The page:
Like others have mentioned in their blogs and by Norman Tyler, 1976 represented a crucial year in terms of United States history and historic preservation. 1976 was the bi-centennial anniversary of our nation, a time that prompted people to remember the history of the United States, both the good and the bad. This remembrance is seen in popular culture such as in the comic books of the day. Archie comic books devoted many stories to various historical figures, buildings, and events throughout their 1970’s stories. That popular culture items promote those ideas and things demonstrates a want or desire to hang onto our cultural heritage. Anniversaries or important dates help people to remember the past or reconnect with it; as important as 1976 stood out to people, for a nation 1966 represented a truly pivotal moment in American history. The National Historic Preservation Act in 1966 showed a step forward for historic preservation. This act had the goal of getting governments, both federal and local, to work together in order to preserve American cultural heritage for current and future generations. Boise stands as a good example of both a failure and success of the National Historic Preservation Act. So much of the cultural sites of Boise were torn down and either replaced or left as eyesores; I have heard some people argue that the buildings that replaced the demolished structures such as city hall are eyesores. A success of preservation in Boise is seen in the Basque community with the preservation of a prominent Basque family house. As others have mentioned historic preservation may convey a feeling of a pet project for historians in America, but I do believe there is a want on some portion of the populace, aside from many historians, on wanting to preserve their cultural heritage. In another class we were giving the opportunity to take an impromptu tour of an individual’s historical home, an individual who, outside of having a passion for history, has no connection to historians or to being a historian.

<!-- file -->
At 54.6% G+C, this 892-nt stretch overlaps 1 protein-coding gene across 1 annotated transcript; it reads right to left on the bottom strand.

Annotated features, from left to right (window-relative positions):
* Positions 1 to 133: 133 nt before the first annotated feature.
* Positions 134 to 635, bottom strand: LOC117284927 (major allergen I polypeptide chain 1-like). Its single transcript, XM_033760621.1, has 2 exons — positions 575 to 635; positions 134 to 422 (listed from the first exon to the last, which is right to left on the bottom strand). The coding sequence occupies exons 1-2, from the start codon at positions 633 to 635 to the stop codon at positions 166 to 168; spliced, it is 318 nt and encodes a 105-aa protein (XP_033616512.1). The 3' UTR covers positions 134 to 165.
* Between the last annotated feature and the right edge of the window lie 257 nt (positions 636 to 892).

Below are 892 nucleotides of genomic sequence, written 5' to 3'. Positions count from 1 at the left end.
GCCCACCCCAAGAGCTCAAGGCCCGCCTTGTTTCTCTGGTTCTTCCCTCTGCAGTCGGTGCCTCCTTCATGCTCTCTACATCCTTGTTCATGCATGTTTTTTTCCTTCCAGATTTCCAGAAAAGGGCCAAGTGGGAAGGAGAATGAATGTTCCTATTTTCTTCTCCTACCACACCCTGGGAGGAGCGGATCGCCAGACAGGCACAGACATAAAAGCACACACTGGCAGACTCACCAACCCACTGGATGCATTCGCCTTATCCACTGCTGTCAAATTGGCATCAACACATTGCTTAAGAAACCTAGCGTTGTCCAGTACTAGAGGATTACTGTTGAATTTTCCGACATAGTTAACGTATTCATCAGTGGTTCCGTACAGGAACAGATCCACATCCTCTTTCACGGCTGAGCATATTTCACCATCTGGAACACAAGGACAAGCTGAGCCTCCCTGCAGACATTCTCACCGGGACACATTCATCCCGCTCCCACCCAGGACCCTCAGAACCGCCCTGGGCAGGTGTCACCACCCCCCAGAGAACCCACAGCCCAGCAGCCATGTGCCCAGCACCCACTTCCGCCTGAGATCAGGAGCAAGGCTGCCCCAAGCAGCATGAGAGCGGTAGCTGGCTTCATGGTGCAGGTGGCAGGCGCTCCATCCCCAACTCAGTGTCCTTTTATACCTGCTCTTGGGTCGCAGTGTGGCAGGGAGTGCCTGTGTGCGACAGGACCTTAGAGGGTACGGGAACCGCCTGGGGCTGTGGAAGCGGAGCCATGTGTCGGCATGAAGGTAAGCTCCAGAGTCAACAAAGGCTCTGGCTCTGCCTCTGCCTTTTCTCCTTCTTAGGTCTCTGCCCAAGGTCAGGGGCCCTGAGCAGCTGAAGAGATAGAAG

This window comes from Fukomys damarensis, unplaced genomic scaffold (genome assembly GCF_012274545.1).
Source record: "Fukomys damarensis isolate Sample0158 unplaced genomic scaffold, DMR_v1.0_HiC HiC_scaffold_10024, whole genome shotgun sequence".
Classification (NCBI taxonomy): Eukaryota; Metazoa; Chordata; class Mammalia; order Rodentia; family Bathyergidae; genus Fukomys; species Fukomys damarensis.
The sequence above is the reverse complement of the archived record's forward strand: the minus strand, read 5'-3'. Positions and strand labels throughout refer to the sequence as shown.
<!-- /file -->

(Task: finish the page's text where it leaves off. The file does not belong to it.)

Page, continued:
There feels like there will always be some sort of conflict in preserving historical buildings in the United States. The question that is associated with preserving buildings is the same question that museums deal with. What do we want to represent us? Learning a little bit about the hanging Indian mural located in Boise, I think this question is ever present within American society. Indians were hung in the Boise region that is a part of both the city and the state’s history. The hanging Indian mural also represents some of the difficulties in preserving our past. For some they merely want to show the past knowing that it will better future generations, for others portions of the past should be buried.
It was interesting to learn how architects worked with historic buildings in order to preserve them with new structures. That is definitely a topic I did not know very much about, but is something that is important to know about no matter who you are. At the end of the day, it is up to the community to help preserve the historic buildings within their area. Those buildings are of immediate cultural importance to them first, they live with them. In Boise, residents take pride in their Egyptian Theatre, Basque houses, and various other historical sites. It is through a solid grassroots effort in conjunction with the local and federal governments that will help preserve our heritage for future generations.